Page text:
The song spraying from the speakers of his car was the kind born to be an elegy for August nights; its opening notes swept over my toes like the tide, and I let the words cool my sunburned cheeks. I didn’t know where we were going, and even though I hadn’t known him for longer than a few months, I trusted him when he said his surprise was worth leaving the lake early. The voice in the speakers sang softly: I’m a fool for that shake in your thighs. I unbuckled and turned my back to the window, but before I could pull my upper-half out into the rushing air of the still-hot summer evening, his hand gripped my calf. “What’re you doing? We’re going sixty!” his voice sounded panicked, but I could hear that familiar lilt of curiosity as his last word bounced around the front seat before being swept out the window. I’m a fool for that sound in your sighs. I tilted my head down to look at him, and I wondered why, suddenly, he was acting like a first-time parent. I thought of his laughter from the week before; I remembered it echoing, full bellied and stumbling, through the hazy glow of the bonfire between us. He had just made his way back down from the top of the radio towers lining the ridge, and the streams of praise from partygoers made his brown eyes, already ambered from the hungry flames of the fire, glow with pride. No one had ever made it to the top in the history of Krell Hill bonfires, but he moved quickly through the beams with a beer in one hand and a joint between his lips. I wondered where that Justin was tonight. “Justin, you’re acting like my mom,” I said, only half joking while I ignored his worry. “Turn it up!” The wind poured over my skin as I leaned out the window. All I could smell was the smoke from the grill that still clung to my hair, and an earthy breeze whispering at the back of my nose. The combination reminded me of an old pantry, in the farthest corner under a shelf of flour and sugar, the smell of chocolate chip cookies sneaking through the musty, bitter scent of damp wood and dried herbs. I closed my eyes for a second and lifted my arms up over my head, running my fingers through the wind as if sticking my hand into the smooth ripples of a lake from the safety of a boat. I thought of how closely flying feels to swimming, and I started to laugh. I’m a fool for your belly. I didn’t have to see his eyes to know he was watching the warm colors of the night soak into the smooth tan of my thighs, watching my shirt ride up the sides of my sunset-slaked stomach as I stretched even further out the window. He started laughing, too, and I’d be lying if I told you I didn’t know that laugh meant “I love you” and “Can we stay like this forever?” I’d be lying if I told you my laugh meant the same thing. I’m a fool for your love. I looked out toward the horizon as the song slowed; our laughter hidden beneath the gentle lyrics filling the car. The sun was setting like it was packing its bags at the end of a honeymoon—slowly pushing the week’s vibrant, memory laden clothes back down into the valleys of a suitcase somehow turned smaller than when it was unpacked on the very first night. Caught in this pool held in your eyes. I slipped back into my seat when I noticed the car slowing down. He turned onto a road hidden behind a cluster of over-grown apple trees and rambunctious weeds, and quietly drove us up a winding dirt path to a clearing that overlooked the city. He put the car in park and looked at me, his smile stretched so wide it was hard not to smile with him, and his hand reached out across the front seat to work gently at smoothing out my windblown hair. His fingers brushed up against my cheek as he tucked a few strands behind my ear, and I was thankful for my sunburn’s natural resemblance to reddening cheeks, so I didn’t have to feel guilty when mine didn’t burn at his touch. Caught like a fool without a line. “Come on,” he said as he turned the song up as loud as his speakers could go. “I put it on repeat.” We’re in a natural spring. I slid from the passenger seat, and my feet crunched into the dirt as I followed him around the front of the car to look out over the city below us. The sound of violins moved around our bodies, and the city lights looked like fireworks reflecting off the surface of a lake; maybe they just looked like stars. He pulled me close, and bathed in the soft yellow of his headlights, started rocking us slowly to the sounds that tickled the backs of our ears like a stolen breath. With this gentle sting between us. I looked up at him and tried to absorb every bit of that moment. The waves of his hair were falling over his forehead and brushing across his eyebrows, but they didn’t quite reach his eyelids. He looked down at me under a mess of thick eyelashes, his eyes brown like melted Hershey’s chocolate oozing from the sides of a fresh s’more. His cheeks were covered with scattered freckles that reminded me of chocolate chip ice cream, and I wanted to brush my lips across them, to taste every morning and every stolen moment, but I couldn’t bring myself to do it. I pulled back a little, and his hands dropped from my waist. Mm, but stay, don’t close your hands. The final cadences hung eerily in the air as we walked back to the car. Our pointer fingers were hooked together loosely, but our bodies were as far apart as they could be. I remember the car ride home more vividly than the moments above the city: a silence so alive it crawled into my pores and clung to the hairs on my arms. It was the only thing bridging the distance between us. He told me he loved me when he walked me to my front porch that night, and under the slow chill of the summer stars, I had to tell him I didn’t love him back. That was the last time I would ever be close enough to hear his heart beating in his throat, close enough to brush my lips across his cheeks, across his lips, but I’m glad I never did. The world is filled with people telling you that your first love is always the hardest, that this time in your life will help you navigate future relationships, but what about the first loves that aren’t people? Sometimes there isn’t a difference between the sea and the sky, but I never loved Justin Malley. I loved the August nights in eastern Washington that taught me how to live. Stay open.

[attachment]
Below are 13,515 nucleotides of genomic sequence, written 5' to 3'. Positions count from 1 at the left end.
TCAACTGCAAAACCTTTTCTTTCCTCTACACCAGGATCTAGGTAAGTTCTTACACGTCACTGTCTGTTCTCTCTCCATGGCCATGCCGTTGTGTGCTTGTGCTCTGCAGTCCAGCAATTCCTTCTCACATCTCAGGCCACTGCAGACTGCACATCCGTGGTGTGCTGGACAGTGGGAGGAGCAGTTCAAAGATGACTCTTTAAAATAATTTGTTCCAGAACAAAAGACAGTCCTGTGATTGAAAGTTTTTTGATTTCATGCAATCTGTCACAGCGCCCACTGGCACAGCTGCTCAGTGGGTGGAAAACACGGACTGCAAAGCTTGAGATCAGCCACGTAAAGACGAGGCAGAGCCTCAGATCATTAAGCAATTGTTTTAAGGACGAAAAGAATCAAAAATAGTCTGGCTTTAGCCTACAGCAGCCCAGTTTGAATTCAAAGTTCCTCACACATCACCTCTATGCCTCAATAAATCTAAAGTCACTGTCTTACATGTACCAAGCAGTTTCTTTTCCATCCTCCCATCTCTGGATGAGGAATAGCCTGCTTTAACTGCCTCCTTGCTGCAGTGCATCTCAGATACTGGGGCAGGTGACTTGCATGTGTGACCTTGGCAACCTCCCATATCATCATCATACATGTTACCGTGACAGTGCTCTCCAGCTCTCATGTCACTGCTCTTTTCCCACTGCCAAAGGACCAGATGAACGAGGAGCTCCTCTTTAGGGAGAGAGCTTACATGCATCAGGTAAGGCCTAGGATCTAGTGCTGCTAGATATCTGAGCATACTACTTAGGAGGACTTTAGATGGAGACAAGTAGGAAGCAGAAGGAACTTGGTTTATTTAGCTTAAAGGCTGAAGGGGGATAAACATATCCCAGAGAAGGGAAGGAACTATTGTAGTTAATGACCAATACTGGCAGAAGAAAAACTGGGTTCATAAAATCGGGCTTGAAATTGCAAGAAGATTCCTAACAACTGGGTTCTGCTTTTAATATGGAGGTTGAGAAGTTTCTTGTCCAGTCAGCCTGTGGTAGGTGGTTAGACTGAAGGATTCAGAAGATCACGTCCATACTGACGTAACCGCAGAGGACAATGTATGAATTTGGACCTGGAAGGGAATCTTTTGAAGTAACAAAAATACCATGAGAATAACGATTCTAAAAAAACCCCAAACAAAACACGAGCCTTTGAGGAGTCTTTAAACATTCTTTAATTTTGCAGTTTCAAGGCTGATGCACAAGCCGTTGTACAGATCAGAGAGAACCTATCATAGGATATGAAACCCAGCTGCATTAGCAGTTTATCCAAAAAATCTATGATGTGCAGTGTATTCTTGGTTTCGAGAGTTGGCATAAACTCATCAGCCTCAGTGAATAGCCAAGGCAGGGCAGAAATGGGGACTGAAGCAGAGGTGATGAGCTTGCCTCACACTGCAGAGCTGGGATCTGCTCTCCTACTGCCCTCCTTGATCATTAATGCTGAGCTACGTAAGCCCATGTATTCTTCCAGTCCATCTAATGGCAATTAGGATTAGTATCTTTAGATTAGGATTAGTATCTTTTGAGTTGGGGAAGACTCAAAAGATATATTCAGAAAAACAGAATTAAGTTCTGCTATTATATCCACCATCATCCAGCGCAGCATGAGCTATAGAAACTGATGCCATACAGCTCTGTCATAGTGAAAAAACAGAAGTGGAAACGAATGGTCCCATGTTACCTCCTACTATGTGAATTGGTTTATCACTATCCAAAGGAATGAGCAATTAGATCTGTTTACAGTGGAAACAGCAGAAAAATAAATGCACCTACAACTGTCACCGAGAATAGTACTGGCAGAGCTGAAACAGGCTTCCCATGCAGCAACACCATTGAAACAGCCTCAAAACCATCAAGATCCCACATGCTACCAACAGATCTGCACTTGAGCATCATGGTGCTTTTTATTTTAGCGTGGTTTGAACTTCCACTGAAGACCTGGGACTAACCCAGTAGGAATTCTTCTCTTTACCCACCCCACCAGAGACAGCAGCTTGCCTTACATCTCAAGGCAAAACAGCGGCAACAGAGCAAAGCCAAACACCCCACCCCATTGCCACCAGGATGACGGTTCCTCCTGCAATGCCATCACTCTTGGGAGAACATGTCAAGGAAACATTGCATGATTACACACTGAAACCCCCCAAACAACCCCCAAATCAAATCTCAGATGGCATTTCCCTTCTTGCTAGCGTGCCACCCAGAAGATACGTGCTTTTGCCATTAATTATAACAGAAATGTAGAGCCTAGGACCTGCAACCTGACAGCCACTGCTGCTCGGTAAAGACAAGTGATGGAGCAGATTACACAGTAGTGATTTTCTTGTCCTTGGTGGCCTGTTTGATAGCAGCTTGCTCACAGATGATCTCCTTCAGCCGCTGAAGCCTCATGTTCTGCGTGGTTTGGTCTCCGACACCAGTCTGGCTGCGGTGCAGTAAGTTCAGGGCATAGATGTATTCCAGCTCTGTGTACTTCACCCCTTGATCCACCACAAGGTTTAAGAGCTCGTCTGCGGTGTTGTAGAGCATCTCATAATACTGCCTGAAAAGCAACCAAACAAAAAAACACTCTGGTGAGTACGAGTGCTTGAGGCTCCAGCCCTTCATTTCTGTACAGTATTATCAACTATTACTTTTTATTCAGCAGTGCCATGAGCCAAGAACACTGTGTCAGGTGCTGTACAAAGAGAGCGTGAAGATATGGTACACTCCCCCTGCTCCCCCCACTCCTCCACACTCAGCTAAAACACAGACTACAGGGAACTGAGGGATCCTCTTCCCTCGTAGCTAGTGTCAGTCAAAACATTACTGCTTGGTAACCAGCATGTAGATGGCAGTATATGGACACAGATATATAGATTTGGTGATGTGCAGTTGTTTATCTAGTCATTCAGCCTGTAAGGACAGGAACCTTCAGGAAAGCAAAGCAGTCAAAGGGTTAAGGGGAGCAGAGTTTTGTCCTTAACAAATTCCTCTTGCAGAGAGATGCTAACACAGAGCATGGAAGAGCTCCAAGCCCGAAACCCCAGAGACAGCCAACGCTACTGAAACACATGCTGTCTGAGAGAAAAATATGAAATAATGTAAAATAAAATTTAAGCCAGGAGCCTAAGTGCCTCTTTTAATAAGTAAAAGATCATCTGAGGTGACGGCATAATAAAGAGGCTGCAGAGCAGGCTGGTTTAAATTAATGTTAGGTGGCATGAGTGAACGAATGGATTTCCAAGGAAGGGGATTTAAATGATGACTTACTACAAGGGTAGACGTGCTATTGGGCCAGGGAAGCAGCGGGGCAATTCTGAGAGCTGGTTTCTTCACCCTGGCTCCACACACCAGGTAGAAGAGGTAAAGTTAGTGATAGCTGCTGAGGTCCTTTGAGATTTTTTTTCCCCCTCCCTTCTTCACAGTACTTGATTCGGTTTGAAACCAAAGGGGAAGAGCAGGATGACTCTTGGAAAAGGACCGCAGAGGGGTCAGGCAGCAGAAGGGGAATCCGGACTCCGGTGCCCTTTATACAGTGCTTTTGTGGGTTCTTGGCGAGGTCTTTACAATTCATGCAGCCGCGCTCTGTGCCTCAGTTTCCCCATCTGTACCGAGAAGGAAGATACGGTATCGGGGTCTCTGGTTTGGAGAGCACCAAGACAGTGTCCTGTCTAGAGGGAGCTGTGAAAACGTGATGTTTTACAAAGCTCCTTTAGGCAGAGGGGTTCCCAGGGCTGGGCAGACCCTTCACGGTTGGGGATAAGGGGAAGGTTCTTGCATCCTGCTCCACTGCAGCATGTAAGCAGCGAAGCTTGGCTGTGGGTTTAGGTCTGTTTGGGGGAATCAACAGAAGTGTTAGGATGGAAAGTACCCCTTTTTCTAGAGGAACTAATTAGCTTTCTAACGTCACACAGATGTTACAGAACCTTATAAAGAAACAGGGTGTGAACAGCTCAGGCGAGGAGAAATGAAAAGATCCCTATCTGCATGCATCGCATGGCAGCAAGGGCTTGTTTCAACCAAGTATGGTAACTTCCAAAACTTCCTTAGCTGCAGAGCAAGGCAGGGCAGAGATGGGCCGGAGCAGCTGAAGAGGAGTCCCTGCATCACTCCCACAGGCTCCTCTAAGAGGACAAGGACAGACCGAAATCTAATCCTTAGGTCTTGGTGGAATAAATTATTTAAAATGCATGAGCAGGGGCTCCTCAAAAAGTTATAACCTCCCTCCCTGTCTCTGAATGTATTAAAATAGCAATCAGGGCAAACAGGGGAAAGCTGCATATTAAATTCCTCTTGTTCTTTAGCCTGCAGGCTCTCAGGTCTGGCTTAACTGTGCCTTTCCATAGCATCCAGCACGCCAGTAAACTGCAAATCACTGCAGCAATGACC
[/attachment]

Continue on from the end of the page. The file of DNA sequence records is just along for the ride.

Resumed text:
Sierra O’Brien (she/her) is a recent graduate of Western Washington University's creative writing program, and is now living in St. Paul, Minnesota while she pursues writing full-time. Some of her work has previously been displayed in Spokane, Washington's Marmot Art Space, and can be found on Vocal Media. She's a cupcake enthusiast who loves Fight Club, the ocean, libraries, and sleeping in! Twitter and Instagram: @sierrraaaobrien.